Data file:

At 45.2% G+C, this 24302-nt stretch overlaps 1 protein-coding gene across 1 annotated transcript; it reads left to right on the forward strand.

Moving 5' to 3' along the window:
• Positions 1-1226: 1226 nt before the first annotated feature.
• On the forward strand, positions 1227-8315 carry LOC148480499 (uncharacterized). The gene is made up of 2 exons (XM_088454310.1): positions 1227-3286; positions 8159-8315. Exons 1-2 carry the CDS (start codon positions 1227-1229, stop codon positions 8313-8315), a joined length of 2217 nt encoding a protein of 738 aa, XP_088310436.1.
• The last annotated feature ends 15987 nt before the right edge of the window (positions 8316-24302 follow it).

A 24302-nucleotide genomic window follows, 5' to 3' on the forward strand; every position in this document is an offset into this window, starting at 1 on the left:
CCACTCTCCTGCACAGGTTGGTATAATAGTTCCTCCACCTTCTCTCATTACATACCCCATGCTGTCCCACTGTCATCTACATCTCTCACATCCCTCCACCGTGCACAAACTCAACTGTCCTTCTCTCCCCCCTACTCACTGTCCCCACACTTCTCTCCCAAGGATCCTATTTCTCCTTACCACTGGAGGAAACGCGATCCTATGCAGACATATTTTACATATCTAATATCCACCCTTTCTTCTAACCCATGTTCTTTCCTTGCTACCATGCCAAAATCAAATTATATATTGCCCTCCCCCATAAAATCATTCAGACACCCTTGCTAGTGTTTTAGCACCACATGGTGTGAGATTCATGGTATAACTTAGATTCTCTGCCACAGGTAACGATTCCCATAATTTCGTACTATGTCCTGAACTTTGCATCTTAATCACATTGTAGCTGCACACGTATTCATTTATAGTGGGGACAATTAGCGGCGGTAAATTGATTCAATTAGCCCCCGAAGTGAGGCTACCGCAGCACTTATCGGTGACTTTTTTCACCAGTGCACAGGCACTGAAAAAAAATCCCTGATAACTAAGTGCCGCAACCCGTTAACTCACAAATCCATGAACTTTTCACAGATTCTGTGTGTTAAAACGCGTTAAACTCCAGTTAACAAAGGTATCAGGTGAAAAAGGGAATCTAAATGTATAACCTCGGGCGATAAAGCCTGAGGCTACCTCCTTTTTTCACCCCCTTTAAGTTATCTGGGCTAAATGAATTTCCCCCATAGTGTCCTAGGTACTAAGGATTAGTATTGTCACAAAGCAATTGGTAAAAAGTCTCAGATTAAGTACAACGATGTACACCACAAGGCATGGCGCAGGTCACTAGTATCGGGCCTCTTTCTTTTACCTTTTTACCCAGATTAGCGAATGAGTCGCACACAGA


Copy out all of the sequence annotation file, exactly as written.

At 45.2% G+C, this 24302-nt stretch overlaps 1 protein-coding gene across 1 annotated transcript; it reads left to right on the forward strand.

Moving 5' to 3' along the window:
• Positions 1-1226: 1226 nt before the first annotated feature.
• On the forward strand, positions 1227-8315 carry LOC148480499 (uncharacterized). The gene is made up of 2 exons (XM_088454310.1): positions 1227-3286; positions 8159-8315. Exons 1-2 carry the CDS (start codon positions 1227-1229, stop codon positions 8313-8315), a joined length of 2217 nt encoding a protein of 738 aa, XP_088310436.1.
• The last annotated feature ends 15987 nt before the right edge of the window (positions 8316-24302 follow it).

A 24302-nucleotide genomic window follows, 5' to 3' on the forward strand; every position in this document is an offset into this window, starting at 1 on the left:
CCACTCTCCTGCACAGGTTGGTATAATAGTTCCTCCACCTTCTCTCATTACATACCCCATGCTGTCCCACTGTCATCTACATCTCTCACATCCCTCCACCGTGCACAAACTCAACTGTCCTTCTCTCCCCCCTACTCACTGTCCCCACACTTCTCTCCCAAGGATCCTATTTCTCCTTACCACTGGAGGAAACGCGATCCTATGCAGACATATTTTACATATCTAATATCCACCCTTTCTTCTAACCCATGTTCTTTCCTTGCTACCATGCCAAAATCAAATTATATATTGCCCTCCCCCATAAAATCATTCAGACACCCTTGCTAGTGTTTTAGCACCACATGGTGTGAGATTCATGGTATAACTTAGATTCTCTGCCACAGGTAACGATTCCCATAATTTCGTACTATGTCCTGAACTTTGCATCTTAATCACATTGTAGCTGCACACGTATTCATTTATAGTGGGGACAATTAGCGGCGGTAAATTGATTCAATTAGCCCCCGAAGTGAGGCTACCGCAGCACTTATCGGTGACTTTTTTCACCAGTGCACAGGCACTGAAAAAAAATCCCTGATAACTAAGTGCCGCAACCCGTTAACTCACAAATCCATGAACTTTTCACAGATTCTGTGTGTTAAAACGCGTTAAACTCCAGTTAACAAAGGTATCAGGTGAAAAAGGGAATCTAAATGTATAACCTCGGGCGATAAAGCCTGAGGCTACCTCCTTTTTTCACCCCCTTTAAGTTATCTGGGCTAAATGAATTTCCCCCATAGTGTCCTAGGTACTAAGGATTAGTATTGTCACAAAGCAATTGGTAAAAAGTCTCAGATTAAGTACAACGATGTACACCACAAGGCATGGCGCAGGTCACTAGTATCGGGCCTCTTTCTTTTACCTTTTTACCCAGATTAGCGAATGAGTCGCACACAGA